Is it wrong for Christians to observe Christmas? Is it wrong for Christians to have a Christmas tree?
The Bible has nothing to say about Christmas. We are commanded to remember the death of our Lord on the first day of the week, Acts 20:7 but are never commanded to remember the birth of Christ. Thus for basic information about the origin and purpose of this day, we are forced to look elsewhere.
The World Book Encyclopedia says "Christmas is a Christian holiday that celebrates the birth of Jesus Christ. No one knows the exact date of Christ's birth, but most Christians observe Christmas on December 25. ..The word Christmas comes from Cristes maesse, and early English phrase that means Mass of Christ." Then again "The first mention of the celebration of Christmas occurred in A.D. 336 in an early Roman calendar, which indicates December 25 as the day of observance. This celebration was probably influenced by pagan (unchristian) festivals held at that time. The ancient Romans held year-end celebrations to honor Saturn, their harvest God; and Mithras, the god of light." The Academic American Encyclopedia says "Despite the beliefs about Christ that the birth stories expressed, the church did not observe a festival for the celebration of the event until the 4th century. The date was chosen to counter the pagan festivities connected with the winter solstice; since 274, under the emperor Aurelian, Rome had celebrated the feast of the Invincible Sun on Dec. 25." From Compton's "The exact date of Christ's birth is not known. For the first two centuries, while Christians were being persecuted for the few faith, the Christian church did not celebrate Christmas. Soon after A.D. 200, however, Christmas was being observed, but on various dates especially Jan. 6, Mar.25, and Dec.25. By the middle of the 4th century the church in the West (Roman Catholic Church) was celebrating Christmas on Dec.25."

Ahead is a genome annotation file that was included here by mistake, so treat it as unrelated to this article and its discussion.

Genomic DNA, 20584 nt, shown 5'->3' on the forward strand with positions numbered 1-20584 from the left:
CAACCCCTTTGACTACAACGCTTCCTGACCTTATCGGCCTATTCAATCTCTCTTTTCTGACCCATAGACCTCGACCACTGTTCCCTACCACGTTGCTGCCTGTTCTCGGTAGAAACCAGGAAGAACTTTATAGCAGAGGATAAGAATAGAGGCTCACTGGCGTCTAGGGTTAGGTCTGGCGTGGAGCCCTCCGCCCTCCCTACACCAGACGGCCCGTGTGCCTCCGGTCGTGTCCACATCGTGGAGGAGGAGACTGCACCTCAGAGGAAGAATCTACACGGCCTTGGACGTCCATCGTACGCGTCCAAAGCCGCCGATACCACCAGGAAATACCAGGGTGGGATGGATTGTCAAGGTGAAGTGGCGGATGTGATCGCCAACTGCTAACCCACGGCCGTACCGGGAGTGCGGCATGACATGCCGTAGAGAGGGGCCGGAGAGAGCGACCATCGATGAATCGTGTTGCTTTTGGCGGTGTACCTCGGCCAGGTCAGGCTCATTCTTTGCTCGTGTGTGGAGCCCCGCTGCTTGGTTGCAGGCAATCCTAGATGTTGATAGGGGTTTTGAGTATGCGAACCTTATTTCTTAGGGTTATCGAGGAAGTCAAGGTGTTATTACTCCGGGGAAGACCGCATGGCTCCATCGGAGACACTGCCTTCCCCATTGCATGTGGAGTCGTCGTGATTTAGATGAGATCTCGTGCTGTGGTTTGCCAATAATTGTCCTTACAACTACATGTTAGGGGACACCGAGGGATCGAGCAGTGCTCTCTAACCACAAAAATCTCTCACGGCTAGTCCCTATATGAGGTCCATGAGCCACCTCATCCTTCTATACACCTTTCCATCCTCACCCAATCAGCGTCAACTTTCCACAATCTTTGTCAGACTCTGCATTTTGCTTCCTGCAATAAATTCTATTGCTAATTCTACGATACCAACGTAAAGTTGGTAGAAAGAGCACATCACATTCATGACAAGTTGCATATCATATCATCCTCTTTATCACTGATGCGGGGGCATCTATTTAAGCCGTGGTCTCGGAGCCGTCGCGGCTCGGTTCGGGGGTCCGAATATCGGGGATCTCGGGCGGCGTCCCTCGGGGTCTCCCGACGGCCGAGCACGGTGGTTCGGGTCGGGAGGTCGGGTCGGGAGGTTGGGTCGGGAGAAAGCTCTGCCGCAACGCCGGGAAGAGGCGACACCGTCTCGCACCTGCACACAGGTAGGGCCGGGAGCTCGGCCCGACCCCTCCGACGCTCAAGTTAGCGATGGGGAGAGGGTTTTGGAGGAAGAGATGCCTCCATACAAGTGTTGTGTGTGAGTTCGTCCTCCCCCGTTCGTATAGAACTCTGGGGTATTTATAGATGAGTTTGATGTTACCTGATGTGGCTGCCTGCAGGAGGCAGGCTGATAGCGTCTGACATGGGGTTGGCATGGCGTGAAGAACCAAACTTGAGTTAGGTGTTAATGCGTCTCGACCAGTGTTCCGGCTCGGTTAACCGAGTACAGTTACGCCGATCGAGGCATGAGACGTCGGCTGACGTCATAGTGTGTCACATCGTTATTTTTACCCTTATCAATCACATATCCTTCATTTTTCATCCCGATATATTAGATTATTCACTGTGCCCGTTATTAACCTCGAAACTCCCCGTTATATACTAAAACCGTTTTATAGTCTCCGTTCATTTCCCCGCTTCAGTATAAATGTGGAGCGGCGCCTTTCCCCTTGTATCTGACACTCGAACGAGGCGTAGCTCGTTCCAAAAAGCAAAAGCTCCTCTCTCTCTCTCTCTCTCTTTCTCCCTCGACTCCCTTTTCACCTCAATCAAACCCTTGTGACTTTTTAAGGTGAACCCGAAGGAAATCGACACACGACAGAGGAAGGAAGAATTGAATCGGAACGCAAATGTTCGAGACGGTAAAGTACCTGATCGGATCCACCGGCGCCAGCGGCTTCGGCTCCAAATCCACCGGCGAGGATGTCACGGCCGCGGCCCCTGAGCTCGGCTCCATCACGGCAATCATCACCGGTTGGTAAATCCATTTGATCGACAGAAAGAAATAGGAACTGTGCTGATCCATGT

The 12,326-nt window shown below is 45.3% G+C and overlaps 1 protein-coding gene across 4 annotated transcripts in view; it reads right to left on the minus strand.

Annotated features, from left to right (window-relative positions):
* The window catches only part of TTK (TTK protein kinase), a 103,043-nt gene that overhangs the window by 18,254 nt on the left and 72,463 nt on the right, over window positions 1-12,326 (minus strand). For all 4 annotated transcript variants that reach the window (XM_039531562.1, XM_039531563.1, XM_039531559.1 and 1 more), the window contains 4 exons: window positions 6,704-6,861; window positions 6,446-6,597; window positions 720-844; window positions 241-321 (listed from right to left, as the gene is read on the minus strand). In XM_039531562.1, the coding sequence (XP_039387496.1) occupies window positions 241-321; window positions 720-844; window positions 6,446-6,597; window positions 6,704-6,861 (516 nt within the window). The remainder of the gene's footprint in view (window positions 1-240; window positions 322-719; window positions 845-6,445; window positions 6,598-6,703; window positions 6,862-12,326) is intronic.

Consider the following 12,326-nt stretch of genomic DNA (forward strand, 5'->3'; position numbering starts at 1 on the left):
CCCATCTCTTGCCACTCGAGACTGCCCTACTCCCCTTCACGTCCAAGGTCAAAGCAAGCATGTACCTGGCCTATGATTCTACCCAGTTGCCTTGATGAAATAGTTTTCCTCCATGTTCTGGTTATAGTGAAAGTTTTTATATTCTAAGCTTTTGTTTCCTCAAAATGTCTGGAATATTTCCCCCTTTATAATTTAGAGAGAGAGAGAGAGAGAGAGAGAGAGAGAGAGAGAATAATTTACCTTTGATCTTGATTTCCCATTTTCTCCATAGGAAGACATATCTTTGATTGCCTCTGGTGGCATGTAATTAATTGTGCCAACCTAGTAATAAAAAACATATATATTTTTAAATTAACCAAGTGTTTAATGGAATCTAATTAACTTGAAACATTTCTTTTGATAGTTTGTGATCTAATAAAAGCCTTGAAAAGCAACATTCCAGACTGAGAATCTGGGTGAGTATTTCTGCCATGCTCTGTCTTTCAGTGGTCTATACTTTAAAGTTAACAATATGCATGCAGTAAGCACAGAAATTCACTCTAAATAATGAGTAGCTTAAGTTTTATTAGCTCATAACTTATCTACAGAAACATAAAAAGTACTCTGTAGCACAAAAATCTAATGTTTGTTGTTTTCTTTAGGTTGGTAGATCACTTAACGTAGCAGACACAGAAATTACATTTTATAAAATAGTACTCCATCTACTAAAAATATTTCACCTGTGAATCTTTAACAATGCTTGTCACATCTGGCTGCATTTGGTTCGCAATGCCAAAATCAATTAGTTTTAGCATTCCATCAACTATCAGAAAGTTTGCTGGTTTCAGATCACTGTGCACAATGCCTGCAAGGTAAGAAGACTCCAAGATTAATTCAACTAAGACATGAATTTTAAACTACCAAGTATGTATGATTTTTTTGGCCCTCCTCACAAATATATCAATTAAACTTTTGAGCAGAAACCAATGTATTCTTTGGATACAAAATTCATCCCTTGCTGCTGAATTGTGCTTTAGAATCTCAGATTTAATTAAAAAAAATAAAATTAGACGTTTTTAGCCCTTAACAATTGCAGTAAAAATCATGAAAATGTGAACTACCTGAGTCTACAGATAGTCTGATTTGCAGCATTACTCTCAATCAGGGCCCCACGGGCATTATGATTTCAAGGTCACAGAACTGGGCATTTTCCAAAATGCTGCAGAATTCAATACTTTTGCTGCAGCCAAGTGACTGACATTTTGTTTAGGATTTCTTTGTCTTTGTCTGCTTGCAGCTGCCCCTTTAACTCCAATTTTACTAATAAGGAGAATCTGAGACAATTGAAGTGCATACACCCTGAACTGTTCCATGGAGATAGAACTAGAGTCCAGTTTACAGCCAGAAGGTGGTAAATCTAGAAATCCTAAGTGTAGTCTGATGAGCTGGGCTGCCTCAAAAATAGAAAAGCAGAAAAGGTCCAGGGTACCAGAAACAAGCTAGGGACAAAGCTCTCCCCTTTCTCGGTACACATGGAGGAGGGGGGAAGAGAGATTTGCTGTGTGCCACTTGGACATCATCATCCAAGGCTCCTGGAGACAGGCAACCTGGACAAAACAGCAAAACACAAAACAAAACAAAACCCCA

From these quotations, we learn several things: (1) there is no certainty, even from history as to the exact date of the Lord's birth, (2) the early church did not celebrate the birth of Christ, (3) the Catholic church settled on the date of Dec.25 in the 4th century, and (4) the events surrounding the Christmas celebration are a mixture of religious practices from the Catholic church and previous pagan (non-Christian) observances.
It should be evident from the foregoing that Christmas is a religious observance built around the birth of Christ. Since there is no indication whatsoever from the Scriptures that the Lord wants us to celebrate his birth. To do so is to act without divine sanction. We are commanded to celebrate the death of Christ. We are not commanded to celebrate his birth. God's silence rules against such a practice for Christians. In Gal 4:10 Paul chided the Galatians because "ye observe days...". The days he referred were those set aside by the law of Moses, which they continued to observe even though the law was dead. How much better are we, when we observe religious days that are the product of Catholicism and paganism?
There are some who say that they realize Dec.25 is not the birthday of Christ, and that they do not observe the day in keeping with the season, observe it in a non-religious way. That raises the question as to whether or not one can observe a religious holiday in a non-religious way. Much of the advertising I have seen of late seems aimed at "putting Christ back into Christmas" and "Jesus is the reason for the season" It seems evident that most people even in the world know what the holiday is supposed to be all about. How then does it befit those of us who claim to be true disciples of Christ to argue that we want all that goes with Christmas, except the religious connotation? Not very well I would think. In fact if we can observe Christmas with all its trimmings, trees, bright lights, gift giving, etc. in a non-religious way, why can we not observe infant baptism in a non-religious way? The answer is apparent. My advice to all Christians regarding Christmas, is simple: leave it where it originated--with the Catholics and pagans.